Inheritance tax systems can play an important role in increasing social equality, yet across the world, these systems often struggle to achieve their intended aims. Étienne Fize, Nicolas Grimprel and Camille Landais outline four key ways in which they can be improved and reformed for modern conditions.
There is a strong case to be made that inheritance taxation is desirable both from an economic and normative standpoint, as we argue in a recent study. We are in a unique historical period where restoring progressivity in the taxation of inheritance flows appears critical to prevent the extreme concentration of wealth at the top, the solidification of a dynastic class of rentiers, and the demise of social mobility along the wealth distribution.
Yet, faced with such urgency, the inheritance tax systems of most western economies are failing on all fronts. They are achieving less and less in bringing about a more equitable society in major liberal democracies, and yet incurring substantial unpopularity at the same time. One indicator of their increasing lack of traction is shown in Figure 1, where it is apparent that the once-substantial equalising impact of inheritance taxation in Germany, France and even the United States circa 1970 has long ago dissipated – while in the UK the tax’s impact was always rather slight.
Figure 1: The evolution of inherited wealth as a share of total wealth
Note: Simplified definitions using inheritance vs. saving flows; approximate lower-bound estimates. Source: Alvaredo, Garbinti and Piketty (2017)
It is clear that inheritance taxes have failed in hindering the return of inheritance as the main driver of individuals’ wealth rank in society. In addition, they have failed at being truly progressive, with people in the top of the inherited wealth distribution benefiting from various unjustified tax loopholes.
Finally, they have failed to be accepted and truly understood by the public, both in terms of their aim and functioning. Most inheritance tax systems are therefore broken and unable to cope with the task. Unless they can be greatly improved and reformed, there is a very real risk that more countries will engage, like New Zealand (in 1992), Sweden (in 2004), or Austria (in 2008), in abolishing estate or inheritance taxation altogether.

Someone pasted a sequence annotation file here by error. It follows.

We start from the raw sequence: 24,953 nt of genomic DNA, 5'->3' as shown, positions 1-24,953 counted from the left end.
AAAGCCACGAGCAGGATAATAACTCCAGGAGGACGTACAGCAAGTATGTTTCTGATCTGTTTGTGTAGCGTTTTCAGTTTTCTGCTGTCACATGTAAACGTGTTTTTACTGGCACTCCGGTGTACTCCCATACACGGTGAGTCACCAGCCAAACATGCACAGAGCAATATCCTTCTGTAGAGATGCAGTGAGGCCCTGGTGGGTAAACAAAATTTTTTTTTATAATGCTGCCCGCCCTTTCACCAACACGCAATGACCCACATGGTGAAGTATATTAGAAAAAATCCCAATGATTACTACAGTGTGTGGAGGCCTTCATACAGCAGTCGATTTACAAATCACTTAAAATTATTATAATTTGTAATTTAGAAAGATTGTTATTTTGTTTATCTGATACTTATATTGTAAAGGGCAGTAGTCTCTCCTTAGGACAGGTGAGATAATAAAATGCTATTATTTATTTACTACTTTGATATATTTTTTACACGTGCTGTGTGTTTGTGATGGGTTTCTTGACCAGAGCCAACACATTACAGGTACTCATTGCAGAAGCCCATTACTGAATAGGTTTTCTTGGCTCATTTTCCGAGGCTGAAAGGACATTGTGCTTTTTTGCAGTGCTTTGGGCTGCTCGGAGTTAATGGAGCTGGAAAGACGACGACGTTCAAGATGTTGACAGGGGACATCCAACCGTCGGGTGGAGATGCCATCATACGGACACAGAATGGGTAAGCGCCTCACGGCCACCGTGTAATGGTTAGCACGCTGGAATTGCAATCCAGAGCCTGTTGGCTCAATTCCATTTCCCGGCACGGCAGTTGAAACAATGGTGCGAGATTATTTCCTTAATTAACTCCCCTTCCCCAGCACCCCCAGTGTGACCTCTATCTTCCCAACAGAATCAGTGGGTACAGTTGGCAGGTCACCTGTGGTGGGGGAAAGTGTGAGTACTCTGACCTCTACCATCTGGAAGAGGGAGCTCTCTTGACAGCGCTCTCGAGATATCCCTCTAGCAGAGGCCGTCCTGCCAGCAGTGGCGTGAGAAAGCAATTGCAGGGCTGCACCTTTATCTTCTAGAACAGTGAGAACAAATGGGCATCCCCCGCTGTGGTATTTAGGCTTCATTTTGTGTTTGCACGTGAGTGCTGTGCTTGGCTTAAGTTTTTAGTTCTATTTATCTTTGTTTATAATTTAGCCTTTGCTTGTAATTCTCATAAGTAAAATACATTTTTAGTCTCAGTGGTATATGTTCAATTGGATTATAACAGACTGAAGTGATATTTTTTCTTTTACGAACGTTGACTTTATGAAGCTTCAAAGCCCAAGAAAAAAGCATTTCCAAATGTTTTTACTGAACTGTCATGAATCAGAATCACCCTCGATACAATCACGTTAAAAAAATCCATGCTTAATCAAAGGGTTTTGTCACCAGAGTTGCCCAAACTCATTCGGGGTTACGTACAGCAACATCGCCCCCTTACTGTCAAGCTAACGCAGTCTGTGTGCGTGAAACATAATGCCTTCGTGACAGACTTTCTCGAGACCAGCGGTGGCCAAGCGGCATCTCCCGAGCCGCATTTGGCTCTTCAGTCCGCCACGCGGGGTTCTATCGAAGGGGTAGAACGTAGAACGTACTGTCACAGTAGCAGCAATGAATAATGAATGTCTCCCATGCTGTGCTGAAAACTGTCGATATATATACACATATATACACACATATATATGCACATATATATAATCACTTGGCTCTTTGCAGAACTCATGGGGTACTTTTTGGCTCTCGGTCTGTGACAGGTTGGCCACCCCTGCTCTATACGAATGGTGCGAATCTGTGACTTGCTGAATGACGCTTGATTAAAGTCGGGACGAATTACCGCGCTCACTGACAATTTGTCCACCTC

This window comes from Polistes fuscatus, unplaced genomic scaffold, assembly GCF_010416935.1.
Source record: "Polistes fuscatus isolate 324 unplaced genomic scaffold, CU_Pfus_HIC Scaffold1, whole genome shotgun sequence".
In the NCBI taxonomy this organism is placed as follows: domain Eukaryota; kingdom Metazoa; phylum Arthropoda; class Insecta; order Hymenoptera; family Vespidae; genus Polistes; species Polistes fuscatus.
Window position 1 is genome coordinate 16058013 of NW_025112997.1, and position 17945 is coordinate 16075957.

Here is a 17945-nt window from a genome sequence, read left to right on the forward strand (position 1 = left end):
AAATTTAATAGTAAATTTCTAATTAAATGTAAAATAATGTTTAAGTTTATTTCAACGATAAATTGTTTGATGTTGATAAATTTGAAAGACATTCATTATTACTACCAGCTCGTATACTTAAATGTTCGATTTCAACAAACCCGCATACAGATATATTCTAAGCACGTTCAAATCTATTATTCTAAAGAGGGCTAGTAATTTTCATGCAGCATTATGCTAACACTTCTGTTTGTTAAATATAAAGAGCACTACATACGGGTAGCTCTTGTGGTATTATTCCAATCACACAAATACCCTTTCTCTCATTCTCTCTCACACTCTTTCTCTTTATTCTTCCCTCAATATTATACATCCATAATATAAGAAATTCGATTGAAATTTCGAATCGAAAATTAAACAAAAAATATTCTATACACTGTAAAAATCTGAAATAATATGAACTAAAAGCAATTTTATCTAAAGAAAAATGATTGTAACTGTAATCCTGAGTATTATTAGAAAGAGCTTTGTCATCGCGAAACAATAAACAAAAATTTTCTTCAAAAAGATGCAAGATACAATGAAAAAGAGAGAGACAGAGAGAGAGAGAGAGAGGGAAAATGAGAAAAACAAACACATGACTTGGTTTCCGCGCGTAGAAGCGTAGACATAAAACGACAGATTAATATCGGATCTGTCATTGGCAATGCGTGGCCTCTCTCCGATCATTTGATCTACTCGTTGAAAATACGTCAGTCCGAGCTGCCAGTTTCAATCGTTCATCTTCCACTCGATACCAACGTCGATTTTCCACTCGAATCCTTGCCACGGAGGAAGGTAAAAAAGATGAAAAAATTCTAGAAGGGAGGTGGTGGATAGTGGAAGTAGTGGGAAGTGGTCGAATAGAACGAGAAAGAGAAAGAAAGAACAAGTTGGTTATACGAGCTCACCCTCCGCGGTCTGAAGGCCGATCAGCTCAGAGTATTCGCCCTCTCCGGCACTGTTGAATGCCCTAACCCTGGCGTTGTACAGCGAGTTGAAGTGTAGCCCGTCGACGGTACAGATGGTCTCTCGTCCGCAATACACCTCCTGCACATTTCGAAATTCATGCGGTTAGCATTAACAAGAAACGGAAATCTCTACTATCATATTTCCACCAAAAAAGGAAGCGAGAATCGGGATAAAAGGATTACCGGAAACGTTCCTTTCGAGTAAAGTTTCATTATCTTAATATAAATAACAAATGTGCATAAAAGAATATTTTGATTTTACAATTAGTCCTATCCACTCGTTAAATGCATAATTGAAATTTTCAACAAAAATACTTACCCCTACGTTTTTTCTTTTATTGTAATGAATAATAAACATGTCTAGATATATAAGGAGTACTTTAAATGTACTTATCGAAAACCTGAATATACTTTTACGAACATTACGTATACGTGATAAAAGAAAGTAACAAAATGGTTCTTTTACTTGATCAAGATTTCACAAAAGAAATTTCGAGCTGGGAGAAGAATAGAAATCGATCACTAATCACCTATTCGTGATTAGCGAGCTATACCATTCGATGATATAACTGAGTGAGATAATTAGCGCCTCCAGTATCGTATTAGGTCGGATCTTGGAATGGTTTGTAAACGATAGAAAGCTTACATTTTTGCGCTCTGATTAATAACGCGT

We propose four general principles that would make inheritance taxation more efficient and transparent, while restoring its intended progressive effects: switching to a system based on total lifetime inheritance flow, instead of taxing each transmission independently; eliminating most tax loopholes, especially those that do not bear economic justification, and reinforcing the effective progressivity of the inheritance tax schedule; redistributing generated tax revenues as a wealth endowment for all to alleviate inefficiencies generated by credit constraints and allowing for productive investments at the bottom of the wealth distribution; and creating an efficient and transparent information system to assess and adjust the inheritance tax system over time.
Taxing lifetime inheritance flows
Inequalities in the wealth inherited by individuals over their lifetime are extreme. They are also much stronger than the inequalities that one may observe from annual inheritance transfers in isolation. This is due to the richest heirs tending to receive numerous transmissions of similar value throughout their lifetime.
These transmissions generally come from several family members, and are split into both donations and inheritance. The current inheritance tax systems of most western economies, because they tax each transmission independently, allow the richest families to optimise the timing of transmissions and benefit several times from the tax exemption threshold in place.
The independent treatment of each transmission plays an important role in explaining the gap between the very progressive tax scale displayed, and the much lower effective tax rates incurred by individuals at the top of the wealth distribution. It also unfairly penalises individuals that receive fewer or more uneven transmissions, and therefore feeds into the unpopularity of inheritance taxes among the public.
Switching to a system based on total lifetime inherited wealth, rather than individual transmissions, would prevent such timing optimisation on the part of the richest families, while making it fairer to people receiving fewer and/or more uneven transmissions. It would also permit a less aggressive tax scale, with a higher exemption threshold, and make the system more transparent to the public by reducing the gap between the tax scale displayed and the tax rates effectively incurred.